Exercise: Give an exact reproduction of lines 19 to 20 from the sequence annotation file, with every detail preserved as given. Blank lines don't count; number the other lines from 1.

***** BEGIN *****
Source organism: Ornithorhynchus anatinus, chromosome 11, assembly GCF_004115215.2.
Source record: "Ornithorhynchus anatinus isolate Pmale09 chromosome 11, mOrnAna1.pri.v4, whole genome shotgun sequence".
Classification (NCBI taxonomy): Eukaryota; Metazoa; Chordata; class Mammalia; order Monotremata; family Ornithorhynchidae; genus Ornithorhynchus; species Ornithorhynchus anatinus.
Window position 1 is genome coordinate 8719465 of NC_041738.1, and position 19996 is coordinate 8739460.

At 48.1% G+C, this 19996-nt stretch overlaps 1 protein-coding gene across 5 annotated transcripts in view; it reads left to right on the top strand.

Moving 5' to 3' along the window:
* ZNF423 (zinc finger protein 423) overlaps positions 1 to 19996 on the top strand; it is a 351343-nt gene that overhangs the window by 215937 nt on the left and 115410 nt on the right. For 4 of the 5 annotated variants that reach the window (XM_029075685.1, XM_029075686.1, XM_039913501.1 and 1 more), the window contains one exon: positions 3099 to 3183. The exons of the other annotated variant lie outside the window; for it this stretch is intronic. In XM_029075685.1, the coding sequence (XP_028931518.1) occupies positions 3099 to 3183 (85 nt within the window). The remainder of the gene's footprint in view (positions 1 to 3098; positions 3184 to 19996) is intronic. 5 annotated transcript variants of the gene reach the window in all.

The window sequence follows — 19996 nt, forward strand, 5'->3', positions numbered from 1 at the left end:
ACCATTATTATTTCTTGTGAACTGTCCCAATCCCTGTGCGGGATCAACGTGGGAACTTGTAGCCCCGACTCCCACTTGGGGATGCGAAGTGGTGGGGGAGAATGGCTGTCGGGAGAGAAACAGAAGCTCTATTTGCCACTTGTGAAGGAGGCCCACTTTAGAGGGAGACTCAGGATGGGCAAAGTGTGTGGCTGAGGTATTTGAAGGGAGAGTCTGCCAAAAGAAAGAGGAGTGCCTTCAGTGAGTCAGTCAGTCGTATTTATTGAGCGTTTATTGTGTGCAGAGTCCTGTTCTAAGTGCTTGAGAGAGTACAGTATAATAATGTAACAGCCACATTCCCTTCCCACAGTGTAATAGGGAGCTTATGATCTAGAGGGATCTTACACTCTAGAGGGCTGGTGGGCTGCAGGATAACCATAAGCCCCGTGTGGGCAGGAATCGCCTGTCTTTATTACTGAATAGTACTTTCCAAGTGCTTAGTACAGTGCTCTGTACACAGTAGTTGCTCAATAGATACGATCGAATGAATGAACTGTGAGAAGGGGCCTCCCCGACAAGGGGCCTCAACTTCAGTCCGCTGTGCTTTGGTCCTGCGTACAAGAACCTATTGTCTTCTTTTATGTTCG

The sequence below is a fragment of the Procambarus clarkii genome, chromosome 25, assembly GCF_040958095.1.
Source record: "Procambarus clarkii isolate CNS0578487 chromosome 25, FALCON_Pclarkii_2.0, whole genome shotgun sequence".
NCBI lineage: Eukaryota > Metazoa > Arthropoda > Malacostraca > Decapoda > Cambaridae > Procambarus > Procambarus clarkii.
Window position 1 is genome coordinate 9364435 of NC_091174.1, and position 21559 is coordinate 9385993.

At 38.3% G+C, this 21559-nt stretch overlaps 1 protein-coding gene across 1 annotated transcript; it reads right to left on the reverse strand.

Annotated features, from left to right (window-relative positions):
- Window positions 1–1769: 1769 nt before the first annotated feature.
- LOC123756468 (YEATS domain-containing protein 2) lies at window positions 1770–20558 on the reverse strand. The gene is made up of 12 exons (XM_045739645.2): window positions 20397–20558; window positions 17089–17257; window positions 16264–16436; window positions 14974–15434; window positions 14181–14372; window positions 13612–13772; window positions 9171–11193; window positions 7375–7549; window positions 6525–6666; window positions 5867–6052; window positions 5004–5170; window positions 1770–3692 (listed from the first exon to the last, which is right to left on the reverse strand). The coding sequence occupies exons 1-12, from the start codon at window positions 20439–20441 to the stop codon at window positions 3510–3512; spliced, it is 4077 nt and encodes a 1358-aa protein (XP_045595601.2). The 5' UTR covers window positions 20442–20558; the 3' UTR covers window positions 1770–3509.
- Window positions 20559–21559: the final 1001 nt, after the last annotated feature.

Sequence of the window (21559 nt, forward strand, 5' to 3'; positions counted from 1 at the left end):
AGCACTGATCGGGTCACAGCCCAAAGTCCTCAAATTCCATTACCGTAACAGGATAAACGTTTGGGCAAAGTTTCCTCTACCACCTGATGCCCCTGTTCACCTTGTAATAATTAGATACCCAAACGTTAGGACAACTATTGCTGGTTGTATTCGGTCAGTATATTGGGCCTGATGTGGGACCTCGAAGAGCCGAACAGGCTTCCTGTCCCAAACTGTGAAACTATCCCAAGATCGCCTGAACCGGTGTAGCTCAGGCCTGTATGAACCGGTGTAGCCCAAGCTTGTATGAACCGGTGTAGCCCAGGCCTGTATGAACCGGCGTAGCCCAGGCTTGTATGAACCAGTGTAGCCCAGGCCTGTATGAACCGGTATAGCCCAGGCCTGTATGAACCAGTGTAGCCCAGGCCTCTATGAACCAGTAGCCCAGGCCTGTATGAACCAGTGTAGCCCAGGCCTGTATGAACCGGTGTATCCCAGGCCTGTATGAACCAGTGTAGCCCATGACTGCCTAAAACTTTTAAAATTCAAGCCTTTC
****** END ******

Sequence of the window (21559 nt, forward strand, 5' to 3'; positions counted from 1 at the left end):
AGCACTGATCGGGTCACAGCCCAAAGTCCTCAAATTCCATTACCGTAACAGGATAAACGTTTGGGCAAAGTTTCCTCTACCACCTGATGCCCCTGTTCACCTTGTAATAATTAGATACCCAAACGTTAGGACAACTATTGCTGGTTGTATTCGGTCAGTATATTGGGCCTGATGTGGGACCTCGAAGAGCCGAACAGGCTTCCTGTCCCAAACTGTGAAACTATCCCAAGATCGCCTGAACCGGTGTAGCTCAGGCCTGTATGAACCGGTGTAGCCCAAGCTTGTATGAACCGGTGTAGCCCAGGCCTGTATGAACCGGCGTAGCCCAGGCTTGTATGAACCAGTGTAGCCCAGGCCTGTATGAACCGGTATAGCCCAGGCCTGTATGAACCAGTGTAGCCCAGGCCTCTATGAACCAGTAGCCCAGGCCTGTATGAACCAGTGTAGCCCAGGCCTGTATGAACCGGTGTATCCCAGGCCTGTATGAACCAGTGTAGCCCATGACTGCCTAAAACTTTTAAAATTCAAGCCTTTC